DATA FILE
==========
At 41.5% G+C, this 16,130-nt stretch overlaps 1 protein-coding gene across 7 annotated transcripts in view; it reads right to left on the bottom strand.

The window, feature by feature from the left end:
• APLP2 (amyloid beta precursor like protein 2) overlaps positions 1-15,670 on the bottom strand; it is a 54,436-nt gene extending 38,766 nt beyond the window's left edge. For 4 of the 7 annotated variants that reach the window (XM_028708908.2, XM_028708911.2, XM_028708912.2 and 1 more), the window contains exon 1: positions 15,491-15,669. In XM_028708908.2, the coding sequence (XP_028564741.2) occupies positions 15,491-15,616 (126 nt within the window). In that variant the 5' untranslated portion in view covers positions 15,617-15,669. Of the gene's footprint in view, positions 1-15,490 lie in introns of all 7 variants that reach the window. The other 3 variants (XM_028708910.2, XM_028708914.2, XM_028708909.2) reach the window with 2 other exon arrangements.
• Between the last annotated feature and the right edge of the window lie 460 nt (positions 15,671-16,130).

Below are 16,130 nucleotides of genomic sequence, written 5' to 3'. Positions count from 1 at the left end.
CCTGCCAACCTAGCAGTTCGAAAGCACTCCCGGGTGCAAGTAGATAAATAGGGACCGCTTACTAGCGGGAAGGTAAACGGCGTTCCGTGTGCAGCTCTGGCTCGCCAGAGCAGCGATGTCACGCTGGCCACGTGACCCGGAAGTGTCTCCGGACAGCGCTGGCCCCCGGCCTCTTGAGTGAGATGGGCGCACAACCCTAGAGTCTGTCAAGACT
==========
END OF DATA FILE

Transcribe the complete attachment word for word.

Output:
At 41.5% G+C, this 16,130-nt stretch overlaps 1 protein-coding gene across 7 annotated transcripts in view; it reads right to left on the bottom strand.

The window, feature by feature from the left end:
• APLP2 (amyloid beta precursor like protein 2) overlaps positions 1-15,670 on the bottom strand; it is a 54,436-nt gene extending 38,766 nt beyond the window's left edge. For 4 of the 7 annotated variants that reach the window (XM_028708908.2, XM_028708911.2, XM_028708912.2 and 1 more), the window contains exon 1: positions 15,491-15,669. In XM_028708908.2, the coding sequence (XP_028564741.2) occupies positions 15,491-15,616 (126 nt within the window). In that variant the 5' untranslated portion in view covers positions 15,617-15,669. Of the gene's footprint in view, positions 1-15,490 lie in introns of all 7 variants that reach the window. The other 3 variants (XM_028708910.2, XM_028708914.2, XM_028708909.2) reach the window with 2 other exon arrangements.
• Between the last annotated feature and the right edge of the window lie 460 nt (positions 15,671-16,130).

Below are 16,130 nucleotides of genomic sequence, written 5' to 3'. Positions count from 1 at the left end.
CCTGCCAACCTAGCAGTTCGAAAGCACTCCCGGGTGCAAGTAGATAAATAGGGACCGCTTACTAGCGGGAAGGTAAACGGCGTTCCGTGTGCAGCTCTGGCTCGCCAGAGCAGCGATGTCACGCTGGCCACGTGACCCGGAAGTGTCTCCGGACAGCGCTGGCCCCCGGCCTCTTGAGTGAGATGGGCGCACAACCCTAGAGTCTGTCAAGACT